The noise around negative interest rates in the UK is getting louder.
On 4th February, the PRA (Prudential Regulatory Authority) wrote to deposit-taking institutions, including large credit unions, to advise that it believes that six months should be sufficient for deposit-takers to be able to implement negative interests, should the base rate go below 0% and the deposit-takers follow with some or all of their own product tariffs. So basically credit unions would get six months’ notice if base rate were to go below zero.
The base rate itself is not a critical driver for credit union balance sheet management and pricing compared to banks. However, the impact of being charged for holding funds with banks, if that is how banks respond, would put further pressure on loan income . Credit union P&Ls are already affected by the meagre returns available currently on permissible bank deposits. Credit unions in Ireland are already having to address this issue, as negative interest rates have been implemented.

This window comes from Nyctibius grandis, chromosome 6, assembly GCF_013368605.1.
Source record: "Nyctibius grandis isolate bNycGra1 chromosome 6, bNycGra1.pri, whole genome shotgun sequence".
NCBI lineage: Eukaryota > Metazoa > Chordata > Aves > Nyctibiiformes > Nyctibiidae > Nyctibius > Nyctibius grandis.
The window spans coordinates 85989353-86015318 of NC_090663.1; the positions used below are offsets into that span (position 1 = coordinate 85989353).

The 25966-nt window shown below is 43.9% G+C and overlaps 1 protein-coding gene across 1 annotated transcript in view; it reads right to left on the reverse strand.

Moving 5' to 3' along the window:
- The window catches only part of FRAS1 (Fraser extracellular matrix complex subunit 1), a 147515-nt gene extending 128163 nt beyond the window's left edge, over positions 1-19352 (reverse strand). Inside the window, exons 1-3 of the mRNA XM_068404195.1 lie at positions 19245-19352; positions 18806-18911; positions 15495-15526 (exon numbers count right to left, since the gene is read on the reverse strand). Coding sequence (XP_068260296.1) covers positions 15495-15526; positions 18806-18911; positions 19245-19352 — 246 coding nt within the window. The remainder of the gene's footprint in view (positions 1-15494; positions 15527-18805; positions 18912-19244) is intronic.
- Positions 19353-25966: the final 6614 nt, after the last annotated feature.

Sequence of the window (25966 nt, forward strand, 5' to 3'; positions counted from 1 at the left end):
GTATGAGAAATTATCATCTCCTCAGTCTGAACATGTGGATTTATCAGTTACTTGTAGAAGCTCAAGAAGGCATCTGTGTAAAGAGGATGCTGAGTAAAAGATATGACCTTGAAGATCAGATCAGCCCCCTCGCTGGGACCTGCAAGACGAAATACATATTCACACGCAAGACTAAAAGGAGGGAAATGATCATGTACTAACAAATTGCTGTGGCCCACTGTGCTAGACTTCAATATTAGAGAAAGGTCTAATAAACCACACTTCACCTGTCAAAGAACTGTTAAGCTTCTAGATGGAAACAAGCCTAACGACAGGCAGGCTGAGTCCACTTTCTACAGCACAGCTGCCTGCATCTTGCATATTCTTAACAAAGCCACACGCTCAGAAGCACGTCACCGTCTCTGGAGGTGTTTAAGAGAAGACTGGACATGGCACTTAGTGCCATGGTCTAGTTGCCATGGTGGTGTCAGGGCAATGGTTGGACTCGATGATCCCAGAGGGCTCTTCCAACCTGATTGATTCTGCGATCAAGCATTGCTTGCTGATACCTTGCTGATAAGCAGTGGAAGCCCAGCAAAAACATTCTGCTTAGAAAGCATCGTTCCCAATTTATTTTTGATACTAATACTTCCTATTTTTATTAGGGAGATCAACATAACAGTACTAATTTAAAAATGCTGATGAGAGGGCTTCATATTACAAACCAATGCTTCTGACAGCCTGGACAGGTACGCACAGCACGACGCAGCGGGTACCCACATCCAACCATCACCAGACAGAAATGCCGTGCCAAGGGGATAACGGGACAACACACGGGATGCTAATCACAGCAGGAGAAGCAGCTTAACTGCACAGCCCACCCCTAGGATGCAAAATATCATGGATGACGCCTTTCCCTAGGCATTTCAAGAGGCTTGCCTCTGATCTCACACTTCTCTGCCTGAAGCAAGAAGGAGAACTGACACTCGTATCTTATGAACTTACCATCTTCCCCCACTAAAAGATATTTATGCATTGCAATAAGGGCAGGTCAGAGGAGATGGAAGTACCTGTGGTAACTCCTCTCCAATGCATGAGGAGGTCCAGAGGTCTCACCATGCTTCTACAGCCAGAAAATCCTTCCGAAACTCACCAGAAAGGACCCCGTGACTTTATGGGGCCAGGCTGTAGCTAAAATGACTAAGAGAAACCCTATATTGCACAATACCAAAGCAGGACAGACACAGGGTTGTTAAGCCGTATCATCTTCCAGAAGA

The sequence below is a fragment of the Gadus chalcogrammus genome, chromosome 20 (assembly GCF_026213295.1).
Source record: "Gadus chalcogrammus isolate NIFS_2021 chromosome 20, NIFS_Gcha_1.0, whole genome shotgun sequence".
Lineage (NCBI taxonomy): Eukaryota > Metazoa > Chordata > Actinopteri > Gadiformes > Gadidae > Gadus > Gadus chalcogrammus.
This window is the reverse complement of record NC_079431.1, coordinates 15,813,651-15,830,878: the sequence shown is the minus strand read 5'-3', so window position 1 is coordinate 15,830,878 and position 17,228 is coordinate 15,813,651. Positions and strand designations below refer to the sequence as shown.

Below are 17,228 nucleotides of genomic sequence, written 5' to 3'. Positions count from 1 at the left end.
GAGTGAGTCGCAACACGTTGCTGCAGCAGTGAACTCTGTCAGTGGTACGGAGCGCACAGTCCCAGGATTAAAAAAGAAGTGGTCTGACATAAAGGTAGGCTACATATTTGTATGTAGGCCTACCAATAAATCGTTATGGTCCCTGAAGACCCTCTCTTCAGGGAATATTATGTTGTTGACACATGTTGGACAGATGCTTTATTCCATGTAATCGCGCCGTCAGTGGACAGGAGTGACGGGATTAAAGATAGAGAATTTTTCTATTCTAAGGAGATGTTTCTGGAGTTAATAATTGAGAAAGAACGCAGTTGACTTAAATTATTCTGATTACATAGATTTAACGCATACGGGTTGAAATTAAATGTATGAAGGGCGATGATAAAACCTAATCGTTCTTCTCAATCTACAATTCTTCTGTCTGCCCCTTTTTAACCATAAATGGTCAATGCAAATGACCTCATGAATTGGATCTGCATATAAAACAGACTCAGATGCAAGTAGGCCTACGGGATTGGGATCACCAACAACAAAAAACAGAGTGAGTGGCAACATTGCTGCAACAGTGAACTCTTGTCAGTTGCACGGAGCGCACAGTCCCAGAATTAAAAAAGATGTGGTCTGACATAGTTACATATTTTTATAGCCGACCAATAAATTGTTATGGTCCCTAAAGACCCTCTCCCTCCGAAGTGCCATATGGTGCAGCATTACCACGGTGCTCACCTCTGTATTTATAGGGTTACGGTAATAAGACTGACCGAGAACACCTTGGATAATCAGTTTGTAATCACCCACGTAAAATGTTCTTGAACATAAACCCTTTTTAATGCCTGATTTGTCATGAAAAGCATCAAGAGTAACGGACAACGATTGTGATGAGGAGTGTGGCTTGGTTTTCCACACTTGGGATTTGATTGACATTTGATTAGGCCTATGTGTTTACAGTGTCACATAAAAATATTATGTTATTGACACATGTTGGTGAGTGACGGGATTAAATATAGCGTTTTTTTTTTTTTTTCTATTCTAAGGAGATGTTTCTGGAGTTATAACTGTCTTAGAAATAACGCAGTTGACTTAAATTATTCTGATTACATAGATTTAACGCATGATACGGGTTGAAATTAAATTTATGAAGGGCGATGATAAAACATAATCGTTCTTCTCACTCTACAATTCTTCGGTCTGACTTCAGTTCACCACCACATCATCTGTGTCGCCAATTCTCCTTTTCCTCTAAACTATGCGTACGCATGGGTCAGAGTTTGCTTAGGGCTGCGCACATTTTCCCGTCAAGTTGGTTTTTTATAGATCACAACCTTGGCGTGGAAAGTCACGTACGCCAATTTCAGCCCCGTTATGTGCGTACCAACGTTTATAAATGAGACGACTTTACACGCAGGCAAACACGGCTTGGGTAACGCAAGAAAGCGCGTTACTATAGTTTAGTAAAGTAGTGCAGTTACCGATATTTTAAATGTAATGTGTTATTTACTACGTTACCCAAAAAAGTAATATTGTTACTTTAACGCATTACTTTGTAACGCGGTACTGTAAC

The PRA’s letter states that “our engagement to date and this subsequent letter should not be interpreted as a signal that the setting of a negative Bank Rate is imminent, or indeed in prospect at any time,” and some commentators following the Governor of the Bank of England’s references to negative rates think he is not in favour. But it is clearly ‘an option’, and credit unions would do well to have this on their radar.
CFCFE is researching what actions credit unions are taking to manage liabilities (other than lending) and we will be publishing on this in the coming weeks. Contact Nick Money, email@example.com, if you have views on this subject you wish to share.